From that header you might think I’m about to to gloat…or even complain about a glut of produce.
I have (quite inevitably really) learnt the hard way what happens when you get ahead of yourself and your gardening experience.
Too many tomato plants + not enough experience = not so many lovely ripe tomatoes!
Don’t get me wrong, we have not been bereft of tomatoes. In fact, the cherry tomatoes have been keeping us in good supply from quite early in Summer and are still going strong well into Autumn.
There is nothing quite so lush and productive in the garden at the moment as my Wild Sweeties and Tommy Toes. But the wonderful varieties of larger tomatoes I planted have not done so well. Purple Cherokee, Black Prince, Amish Paste, have all gone by the by. Black Russian and Burnley Sure crop got off to a great start but are now barely hanging in there. Tigerella produced well at first and fought valiantly to survive, but she’s done for. Why? Well, apart from my general ignorance, these have been the biggest issues…
1. I never did get just how big those tiny little seedlings were going to grow. Hence the stakes I used were too small, bendy and weak for the task. Naturally I followed up my folly by trying to re-stake the plants and killed a couple by stabbing them through the heart. OK, roots then.
2. I planted too many tomatoes too close together. Add a bit of warmth, a bit of damp and…you get the picture…another couple bite the dust.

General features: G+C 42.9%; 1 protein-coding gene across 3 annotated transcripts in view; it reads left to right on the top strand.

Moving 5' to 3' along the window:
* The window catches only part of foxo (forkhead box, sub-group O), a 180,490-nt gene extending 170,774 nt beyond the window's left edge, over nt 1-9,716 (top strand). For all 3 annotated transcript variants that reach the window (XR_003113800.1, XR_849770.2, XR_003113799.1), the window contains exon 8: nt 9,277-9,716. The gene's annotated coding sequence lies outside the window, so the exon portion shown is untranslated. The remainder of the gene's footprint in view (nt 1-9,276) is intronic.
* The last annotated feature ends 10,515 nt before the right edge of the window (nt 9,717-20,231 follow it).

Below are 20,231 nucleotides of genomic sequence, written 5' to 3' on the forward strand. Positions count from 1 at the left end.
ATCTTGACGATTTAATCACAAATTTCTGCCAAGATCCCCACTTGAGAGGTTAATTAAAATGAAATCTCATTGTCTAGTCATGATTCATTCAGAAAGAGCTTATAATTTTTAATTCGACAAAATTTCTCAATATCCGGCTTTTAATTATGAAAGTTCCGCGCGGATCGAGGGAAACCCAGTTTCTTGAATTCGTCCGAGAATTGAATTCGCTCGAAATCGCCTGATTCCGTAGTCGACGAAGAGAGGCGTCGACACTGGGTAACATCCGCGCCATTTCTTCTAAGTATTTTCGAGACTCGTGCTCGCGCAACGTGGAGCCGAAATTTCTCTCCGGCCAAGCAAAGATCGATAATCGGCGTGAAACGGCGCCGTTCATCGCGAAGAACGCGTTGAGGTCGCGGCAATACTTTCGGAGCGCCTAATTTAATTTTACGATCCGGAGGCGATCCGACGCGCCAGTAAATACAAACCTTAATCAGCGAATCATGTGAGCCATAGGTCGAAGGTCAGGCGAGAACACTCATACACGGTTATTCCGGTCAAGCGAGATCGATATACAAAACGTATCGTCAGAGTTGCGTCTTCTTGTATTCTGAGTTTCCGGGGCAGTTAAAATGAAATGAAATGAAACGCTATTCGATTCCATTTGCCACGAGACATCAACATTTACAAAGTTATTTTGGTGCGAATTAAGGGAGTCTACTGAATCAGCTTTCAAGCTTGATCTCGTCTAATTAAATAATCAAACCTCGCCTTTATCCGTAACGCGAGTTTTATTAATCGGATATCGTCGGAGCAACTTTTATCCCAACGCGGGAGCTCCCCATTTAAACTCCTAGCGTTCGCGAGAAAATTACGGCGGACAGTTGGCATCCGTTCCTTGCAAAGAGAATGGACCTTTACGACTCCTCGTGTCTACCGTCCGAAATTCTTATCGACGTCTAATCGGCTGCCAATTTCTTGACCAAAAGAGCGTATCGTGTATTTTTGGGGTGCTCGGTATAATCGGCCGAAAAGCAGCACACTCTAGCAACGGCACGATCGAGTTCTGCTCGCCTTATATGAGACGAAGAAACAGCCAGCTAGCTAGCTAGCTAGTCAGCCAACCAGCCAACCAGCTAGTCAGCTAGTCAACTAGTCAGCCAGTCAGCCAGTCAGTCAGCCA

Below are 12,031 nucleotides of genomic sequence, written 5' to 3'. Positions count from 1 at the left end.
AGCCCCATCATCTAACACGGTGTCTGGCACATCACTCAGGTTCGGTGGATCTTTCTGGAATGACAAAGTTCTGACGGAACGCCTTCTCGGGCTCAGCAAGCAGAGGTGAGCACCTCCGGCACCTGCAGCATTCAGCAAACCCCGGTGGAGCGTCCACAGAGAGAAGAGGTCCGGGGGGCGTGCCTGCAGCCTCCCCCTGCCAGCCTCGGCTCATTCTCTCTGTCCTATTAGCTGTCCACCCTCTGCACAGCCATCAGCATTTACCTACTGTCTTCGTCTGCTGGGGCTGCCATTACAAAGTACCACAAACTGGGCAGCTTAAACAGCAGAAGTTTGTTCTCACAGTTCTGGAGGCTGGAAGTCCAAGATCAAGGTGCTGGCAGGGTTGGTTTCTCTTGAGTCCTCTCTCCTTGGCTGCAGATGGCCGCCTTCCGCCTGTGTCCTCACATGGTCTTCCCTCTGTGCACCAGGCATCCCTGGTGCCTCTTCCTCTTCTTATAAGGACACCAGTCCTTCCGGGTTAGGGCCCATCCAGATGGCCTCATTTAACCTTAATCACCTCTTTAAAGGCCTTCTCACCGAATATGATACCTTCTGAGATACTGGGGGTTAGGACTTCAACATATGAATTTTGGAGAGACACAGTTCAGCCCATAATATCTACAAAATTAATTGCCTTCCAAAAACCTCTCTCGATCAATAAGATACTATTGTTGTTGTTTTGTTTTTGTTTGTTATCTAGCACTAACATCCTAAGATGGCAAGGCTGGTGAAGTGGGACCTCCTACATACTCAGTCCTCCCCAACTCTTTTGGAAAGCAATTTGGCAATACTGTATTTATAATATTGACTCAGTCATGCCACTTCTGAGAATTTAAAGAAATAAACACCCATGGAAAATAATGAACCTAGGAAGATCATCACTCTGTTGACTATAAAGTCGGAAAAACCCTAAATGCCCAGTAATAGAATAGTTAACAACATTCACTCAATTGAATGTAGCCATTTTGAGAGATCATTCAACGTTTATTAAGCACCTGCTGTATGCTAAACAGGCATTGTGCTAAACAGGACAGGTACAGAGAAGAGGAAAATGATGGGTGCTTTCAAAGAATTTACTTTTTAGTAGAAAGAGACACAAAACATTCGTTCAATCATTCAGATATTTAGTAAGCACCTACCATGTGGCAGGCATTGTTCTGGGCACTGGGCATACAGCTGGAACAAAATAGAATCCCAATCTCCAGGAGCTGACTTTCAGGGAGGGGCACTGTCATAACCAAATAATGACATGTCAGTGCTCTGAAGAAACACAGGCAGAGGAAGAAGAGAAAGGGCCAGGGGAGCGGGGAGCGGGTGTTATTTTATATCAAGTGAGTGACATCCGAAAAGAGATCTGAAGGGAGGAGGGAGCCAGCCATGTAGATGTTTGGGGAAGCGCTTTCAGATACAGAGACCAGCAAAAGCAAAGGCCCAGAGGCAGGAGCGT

3. These &*%@#* bugs
Just last January I was wittering on about how I have Harlequin bugs (Dindymus Versicolour) in my garden but that they don’t seem to do much damage. How wrong could I be?! I just hadn’t found their favourite snack yet! At first I worried about them spoiling the fruit (which they do with joyful abondon) but it took a while to twig that they were sucking the life out of the stems too. Good grief, what little horrors they are!
If I’m honest my gardening hygiene wasn’t what it should be either. I wasn’t quick enough to monitor, pick off and dispose of spoiled fruit, so this did give the bugs a foothold that I’ve been sorely regretting. I’ve picked up my game and this has helped, but now the season is coming to an end so I’m left with looking to improve my skills for next year.
I have also been trying to research organic ways to control the Harlequin bugs with little avail. Like many shield and stink bugs they respond to a passing shadow by scampering off to hide, so they are hard to get hold of for a good squishing. Home made White Oil seems to have helped a bit, it’s not great on the tomatoes in sunny warm weather.
So, if anyone has any good organic ideas that aren’t going to hurt the bees and the butterflies I would love to hear them!
Have a lovely week,